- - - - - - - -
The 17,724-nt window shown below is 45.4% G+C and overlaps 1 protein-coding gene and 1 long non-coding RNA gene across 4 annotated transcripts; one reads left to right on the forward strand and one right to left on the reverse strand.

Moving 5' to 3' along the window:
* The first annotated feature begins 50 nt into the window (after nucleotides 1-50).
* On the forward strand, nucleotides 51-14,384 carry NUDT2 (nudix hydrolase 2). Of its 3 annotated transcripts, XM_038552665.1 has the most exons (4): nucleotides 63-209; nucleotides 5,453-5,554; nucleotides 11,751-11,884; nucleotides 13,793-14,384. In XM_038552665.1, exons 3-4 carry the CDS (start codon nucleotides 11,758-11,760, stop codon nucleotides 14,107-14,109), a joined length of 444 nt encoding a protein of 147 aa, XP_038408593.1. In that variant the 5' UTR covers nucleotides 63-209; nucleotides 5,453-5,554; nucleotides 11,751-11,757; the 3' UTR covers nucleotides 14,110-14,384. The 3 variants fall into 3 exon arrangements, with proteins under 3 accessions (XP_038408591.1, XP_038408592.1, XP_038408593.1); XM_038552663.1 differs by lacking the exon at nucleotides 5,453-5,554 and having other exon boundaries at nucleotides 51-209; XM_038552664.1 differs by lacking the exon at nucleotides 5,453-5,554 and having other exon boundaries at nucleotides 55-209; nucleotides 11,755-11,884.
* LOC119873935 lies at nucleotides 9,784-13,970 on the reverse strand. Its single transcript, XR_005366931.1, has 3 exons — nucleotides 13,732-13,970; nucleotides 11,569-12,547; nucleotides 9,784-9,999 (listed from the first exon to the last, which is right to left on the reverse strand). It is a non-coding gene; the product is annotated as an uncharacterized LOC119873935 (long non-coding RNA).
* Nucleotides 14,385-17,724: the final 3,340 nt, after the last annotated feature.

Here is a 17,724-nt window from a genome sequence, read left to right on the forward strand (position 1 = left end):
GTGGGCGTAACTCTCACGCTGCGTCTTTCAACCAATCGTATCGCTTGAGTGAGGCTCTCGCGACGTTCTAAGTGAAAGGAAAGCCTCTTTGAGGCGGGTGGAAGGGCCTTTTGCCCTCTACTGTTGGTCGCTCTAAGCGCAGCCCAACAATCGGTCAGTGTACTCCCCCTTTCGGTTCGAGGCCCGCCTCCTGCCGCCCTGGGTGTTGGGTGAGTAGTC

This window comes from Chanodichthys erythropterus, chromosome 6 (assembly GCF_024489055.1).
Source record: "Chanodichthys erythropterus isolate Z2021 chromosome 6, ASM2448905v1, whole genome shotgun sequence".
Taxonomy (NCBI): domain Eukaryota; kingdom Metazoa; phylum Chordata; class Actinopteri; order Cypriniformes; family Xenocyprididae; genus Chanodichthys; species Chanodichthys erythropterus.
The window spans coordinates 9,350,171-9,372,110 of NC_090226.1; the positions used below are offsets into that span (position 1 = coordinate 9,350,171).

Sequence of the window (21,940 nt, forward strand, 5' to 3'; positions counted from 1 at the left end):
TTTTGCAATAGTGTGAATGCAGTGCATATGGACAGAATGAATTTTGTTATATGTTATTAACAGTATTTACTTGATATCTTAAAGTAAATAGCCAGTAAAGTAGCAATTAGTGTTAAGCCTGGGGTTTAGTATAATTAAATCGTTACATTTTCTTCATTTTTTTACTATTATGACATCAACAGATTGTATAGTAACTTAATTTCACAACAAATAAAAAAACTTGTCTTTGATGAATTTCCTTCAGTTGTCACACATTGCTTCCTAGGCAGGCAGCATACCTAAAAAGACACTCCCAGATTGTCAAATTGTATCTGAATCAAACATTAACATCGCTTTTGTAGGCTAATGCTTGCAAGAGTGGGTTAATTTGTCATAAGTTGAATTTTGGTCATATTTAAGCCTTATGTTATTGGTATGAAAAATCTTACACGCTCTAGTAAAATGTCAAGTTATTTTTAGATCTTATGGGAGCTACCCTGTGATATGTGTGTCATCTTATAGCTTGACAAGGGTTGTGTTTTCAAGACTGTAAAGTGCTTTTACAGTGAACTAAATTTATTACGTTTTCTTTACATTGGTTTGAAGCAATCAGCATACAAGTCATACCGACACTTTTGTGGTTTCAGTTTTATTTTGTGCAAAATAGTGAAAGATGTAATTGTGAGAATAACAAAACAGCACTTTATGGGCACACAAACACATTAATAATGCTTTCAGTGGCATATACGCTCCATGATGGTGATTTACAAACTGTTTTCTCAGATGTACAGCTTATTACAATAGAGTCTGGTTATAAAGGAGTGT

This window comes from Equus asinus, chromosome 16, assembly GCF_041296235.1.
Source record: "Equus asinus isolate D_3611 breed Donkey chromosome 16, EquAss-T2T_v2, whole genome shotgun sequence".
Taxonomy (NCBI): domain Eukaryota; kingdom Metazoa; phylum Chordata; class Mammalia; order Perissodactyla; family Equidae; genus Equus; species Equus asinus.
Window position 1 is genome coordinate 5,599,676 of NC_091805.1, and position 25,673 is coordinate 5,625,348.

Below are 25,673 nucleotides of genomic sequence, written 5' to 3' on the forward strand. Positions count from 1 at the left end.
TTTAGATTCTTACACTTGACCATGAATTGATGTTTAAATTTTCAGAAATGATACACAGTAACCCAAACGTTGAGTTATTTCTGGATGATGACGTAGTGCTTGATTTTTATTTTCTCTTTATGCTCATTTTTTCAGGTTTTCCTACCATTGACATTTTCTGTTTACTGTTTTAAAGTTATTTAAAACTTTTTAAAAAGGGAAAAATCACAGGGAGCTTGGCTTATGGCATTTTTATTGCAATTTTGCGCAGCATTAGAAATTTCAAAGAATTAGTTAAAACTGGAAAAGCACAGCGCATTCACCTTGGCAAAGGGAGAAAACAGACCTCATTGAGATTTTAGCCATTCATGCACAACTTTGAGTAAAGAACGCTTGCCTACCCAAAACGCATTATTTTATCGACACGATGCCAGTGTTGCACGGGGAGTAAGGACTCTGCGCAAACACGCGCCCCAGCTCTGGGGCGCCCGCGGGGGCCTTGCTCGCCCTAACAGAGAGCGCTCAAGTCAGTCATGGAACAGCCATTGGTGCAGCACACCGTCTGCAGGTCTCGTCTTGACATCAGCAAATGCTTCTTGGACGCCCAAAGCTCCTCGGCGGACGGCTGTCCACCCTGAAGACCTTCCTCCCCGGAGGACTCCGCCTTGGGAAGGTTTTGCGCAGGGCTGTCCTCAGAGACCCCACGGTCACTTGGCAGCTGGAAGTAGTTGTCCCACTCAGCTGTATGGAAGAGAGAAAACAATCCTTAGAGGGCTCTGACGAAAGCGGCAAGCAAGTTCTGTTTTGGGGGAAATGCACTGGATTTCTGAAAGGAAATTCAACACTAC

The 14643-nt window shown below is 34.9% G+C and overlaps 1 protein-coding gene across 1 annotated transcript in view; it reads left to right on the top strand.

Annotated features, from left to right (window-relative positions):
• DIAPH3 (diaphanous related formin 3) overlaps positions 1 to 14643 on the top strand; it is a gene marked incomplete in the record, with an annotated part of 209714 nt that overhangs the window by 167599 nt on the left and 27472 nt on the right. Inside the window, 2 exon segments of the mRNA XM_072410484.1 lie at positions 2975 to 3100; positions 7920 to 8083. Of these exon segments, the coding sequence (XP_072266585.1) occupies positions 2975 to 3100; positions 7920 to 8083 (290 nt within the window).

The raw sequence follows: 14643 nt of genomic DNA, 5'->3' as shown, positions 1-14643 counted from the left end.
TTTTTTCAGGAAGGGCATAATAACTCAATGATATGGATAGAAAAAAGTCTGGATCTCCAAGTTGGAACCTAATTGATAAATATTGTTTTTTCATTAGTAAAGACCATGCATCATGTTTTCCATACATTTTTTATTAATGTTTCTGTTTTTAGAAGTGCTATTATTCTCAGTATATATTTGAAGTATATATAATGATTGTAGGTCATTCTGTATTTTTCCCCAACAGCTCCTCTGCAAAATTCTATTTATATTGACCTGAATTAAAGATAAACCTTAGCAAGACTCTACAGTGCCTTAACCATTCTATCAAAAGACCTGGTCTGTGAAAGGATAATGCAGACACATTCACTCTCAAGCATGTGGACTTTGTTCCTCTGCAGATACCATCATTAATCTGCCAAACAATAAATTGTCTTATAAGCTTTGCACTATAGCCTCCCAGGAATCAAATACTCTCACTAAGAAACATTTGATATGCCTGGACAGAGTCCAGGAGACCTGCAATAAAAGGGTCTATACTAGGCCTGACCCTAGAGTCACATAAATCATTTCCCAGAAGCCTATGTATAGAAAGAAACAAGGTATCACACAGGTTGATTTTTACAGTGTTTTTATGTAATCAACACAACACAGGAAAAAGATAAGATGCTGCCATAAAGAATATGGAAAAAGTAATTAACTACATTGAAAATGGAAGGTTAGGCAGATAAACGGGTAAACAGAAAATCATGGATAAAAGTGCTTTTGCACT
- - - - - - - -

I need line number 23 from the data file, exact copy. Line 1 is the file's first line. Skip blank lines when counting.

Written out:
• DIAPH3 (diaphanous related formin 3) overlaps positions 1 to 14643 on the top strand; it is a gene marked incomplete in the record, with an annotated part of 209714 nt that overhangs the window by 167599 nt on the left and 27472 nt on the right. Inside the window, 2 exon segments of the mRNA XM_072410484.1 lie at positions 2975 to 3100; positions 7920 to 8083. Of these exon segments, the coding sequence (XP_072266585.1) occupies positions 2975 to 3100; positions 7920 to 8083 (290 nt within the window).